North Elmham is a village and civil parish in the English county of Norfolk. It covers an area of 7.41 sq mi (19.2 km2) and had a population of 1,428 in 624 households at the 2001 census, including Gateley and increasing slightly to 1,433 at the 2011 Census. For the purposes of local government, it falls within the Elmham and Mattishall division of Norfolk County Council and the Upper Wensum ward of Breckland District Council. The village is located along the B1145 a route which runs between King’s Lynn and Mundesley.
The name North Elmham comes from the Old English, meaning “village where elms grow” and is first mentioned in 1035. Only ruins now survive of a Norman Chapel which is now looked after by English Heritage). The chapel is on the site of an earlier Anglo Saxon timber cathedral which housed the episcopal throne of the bishops of Elmham from around 672 until the episcopal see was moved to Thetford in 1071. A mid-9th century copper-alloy hanging censer was discovered at North Elmham in 1786. The earthworks and ruins at North Elmham stewarded by English Heritage are thought to be the remains of Bishop Herbert de Losinga‘s late 11th century episcopal church and the late 14th century double-moated castle built on this by Henry le Despenser, Bishop of Norwich. Henry came from a powerful family who had strong links with the House of Plantagenet and the notorious ‘favourites’ of King Edward II.
To the north of the village was the Norfolk County School which on closing in the 1890s was taken over for the Watts Naval School. The fine buildings have now been demolished. The village is also the birthplace of the actor John Mills. The County School railway station on branch line served the school, and today is preserved as a small visitor centre. The village once had its own railway station, North Elmham railway station, on the Mid-Norfolk Railway line from Wymondham to Fakenham. The building still exists and there are plans to re-open the building as a railway station or build a new one. This would be needed to connect the County School railway station described above to the rest of the Mid-Norfolk railway.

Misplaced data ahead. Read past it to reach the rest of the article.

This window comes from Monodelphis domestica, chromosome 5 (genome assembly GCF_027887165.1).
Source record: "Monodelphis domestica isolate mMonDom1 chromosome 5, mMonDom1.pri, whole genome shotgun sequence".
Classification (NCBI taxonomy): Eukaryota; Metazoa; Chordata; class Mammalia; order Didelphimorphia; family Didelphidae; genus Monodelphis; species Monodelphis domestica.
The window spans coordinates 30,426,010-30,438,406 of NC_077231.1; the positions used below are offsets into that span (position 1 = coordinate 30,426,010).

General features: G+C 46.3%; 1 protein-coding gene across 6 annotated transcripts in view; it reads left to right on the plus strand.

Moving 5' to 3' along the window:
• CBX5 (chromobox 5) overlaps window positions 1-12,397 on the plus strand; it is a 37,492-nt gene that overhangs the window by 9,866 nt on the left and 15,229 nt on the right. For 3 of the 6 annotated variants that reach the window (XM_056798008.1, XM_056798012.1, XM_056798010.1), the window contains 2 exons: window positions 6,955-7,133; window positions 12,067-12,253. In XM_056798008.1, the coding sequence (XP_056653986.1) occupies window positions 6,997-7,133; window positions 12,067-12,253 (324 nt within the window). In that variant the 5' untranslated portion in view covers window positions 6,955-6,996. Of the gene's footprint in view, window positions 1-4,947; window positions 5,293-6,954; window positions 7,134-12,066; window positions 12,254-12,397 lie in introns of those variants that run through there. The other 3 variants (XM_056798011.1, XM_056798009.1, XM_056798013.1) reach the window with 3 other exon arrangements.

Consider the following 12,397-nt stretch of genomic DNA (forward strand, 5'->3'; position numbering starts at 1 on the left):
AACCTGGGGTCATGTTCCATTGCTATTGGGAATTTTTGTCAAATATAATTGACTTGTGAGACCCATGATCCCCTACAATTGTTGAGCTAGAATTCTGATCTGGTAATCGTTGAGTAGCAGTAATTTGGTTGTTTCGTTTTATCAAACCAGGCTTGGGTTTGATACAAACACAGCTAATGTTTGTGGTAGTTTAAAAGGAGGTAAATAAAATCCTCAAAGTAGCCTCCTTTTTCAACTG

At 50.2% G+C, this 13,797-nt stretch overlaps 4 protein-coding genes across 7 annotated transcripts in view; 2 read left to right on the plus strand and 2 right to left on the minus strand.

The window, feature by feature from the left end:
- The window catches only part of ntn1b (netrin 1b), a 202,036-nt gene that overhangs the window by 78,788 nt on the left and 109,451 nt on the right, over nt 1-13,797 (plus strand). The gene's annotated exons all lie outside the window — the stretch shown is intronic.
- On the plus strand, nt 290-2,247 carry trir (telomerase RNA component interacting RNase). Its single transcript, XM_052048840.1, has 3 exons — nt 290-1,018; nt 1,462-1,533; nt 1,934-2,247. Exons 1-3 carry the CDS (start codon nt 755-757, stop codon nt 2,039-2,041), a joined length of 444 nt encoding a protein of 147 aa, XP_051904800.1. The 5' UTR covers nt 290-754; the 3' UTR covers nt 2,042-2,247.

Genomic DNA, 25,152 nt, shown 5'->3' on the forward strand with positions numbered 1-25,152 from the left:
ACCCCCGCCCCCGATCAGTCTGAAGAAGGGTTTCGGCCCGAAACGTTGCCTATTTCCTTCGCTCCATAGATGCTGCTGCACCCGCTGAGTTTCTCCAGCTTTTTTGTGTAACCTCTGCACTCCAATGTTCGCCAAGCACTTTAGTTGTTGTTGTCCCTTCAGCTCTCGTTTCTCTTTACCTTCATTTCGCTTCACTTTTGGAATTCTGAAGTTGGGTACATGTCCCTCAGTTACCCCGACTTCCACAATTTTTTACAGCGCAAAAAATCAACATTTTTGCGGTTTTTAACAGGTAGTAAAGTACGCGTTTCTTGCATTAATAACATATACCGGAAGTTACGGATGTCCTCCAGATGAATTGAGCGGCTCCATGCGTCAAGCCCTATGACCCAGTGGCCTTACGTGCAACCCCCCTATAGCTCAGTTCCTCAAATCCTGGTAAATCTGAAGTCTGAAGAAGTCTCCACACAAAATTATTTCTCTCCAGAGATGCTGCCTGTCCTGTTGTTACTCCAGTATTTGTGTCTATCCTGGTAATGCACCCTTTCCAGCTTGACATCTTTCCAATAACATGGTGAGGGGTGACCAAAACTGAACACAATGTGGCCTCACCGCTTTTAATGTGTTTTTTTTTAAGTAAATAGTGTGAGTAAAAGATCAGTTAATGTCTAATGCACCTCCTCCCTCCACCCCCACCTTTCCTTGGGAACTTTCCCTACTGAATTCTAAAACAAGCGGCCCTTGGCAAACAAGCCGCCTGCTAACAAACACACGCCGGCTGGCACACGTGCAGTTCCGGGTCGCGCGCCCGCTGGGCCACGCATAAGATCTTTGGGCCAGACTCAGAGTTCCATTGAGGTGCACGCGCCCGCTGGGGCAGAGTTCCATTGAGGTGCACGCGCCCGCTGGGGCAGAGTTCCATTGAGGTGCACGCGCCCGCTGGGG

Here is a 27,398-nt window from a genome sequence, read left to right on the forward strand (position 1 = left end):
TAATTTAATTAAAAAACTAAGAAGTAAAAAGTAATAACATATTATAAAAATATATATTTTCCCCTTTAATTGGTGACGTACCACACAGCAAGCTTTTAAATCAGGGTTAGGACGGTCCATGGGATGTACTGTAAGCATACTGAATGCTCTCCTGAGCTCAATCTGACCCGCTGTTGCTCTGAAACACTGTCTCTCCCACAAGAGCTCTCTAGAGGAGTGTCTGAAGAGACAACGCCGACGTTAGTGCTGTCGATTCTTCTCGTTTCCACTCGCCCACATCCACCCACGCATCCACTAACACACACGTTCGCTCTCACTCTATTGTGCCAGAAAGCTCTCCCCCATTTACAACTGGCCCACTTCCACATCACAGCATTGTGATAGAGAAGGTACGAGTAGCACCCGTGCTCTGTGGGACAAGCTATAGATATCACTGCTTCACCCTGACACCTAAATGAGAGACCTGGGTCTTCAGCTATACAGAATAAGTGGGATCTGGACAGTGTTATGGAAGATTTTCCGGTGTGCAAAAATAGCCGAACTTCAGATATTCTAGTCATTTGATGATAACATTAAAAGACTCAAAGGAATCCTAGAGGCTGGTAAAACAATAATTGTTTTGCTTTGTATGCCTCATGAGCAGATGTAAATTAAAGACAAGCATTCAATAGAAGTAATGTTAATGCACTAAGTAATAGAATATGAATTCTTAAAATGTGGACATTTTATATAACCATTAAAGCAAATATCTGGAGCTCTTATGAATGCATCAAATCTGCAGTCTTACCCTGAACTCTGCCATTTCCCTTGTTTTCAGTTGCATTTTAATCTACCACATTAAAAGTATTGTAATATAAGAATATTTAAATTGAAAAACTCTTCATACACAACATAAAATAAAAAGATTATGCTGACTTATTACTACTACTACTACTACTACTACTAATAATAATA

North Elmham Mill, known locally as Grint Mill, had two breastshot waterwheels until the early 20th century when they were replaced by two turbines. By the 1970s the milling machinery was driven by mains electricity while the turbines were used to drive a sack hoist and two mixing machines. The mill continued to produce animal feed into the late 20th century.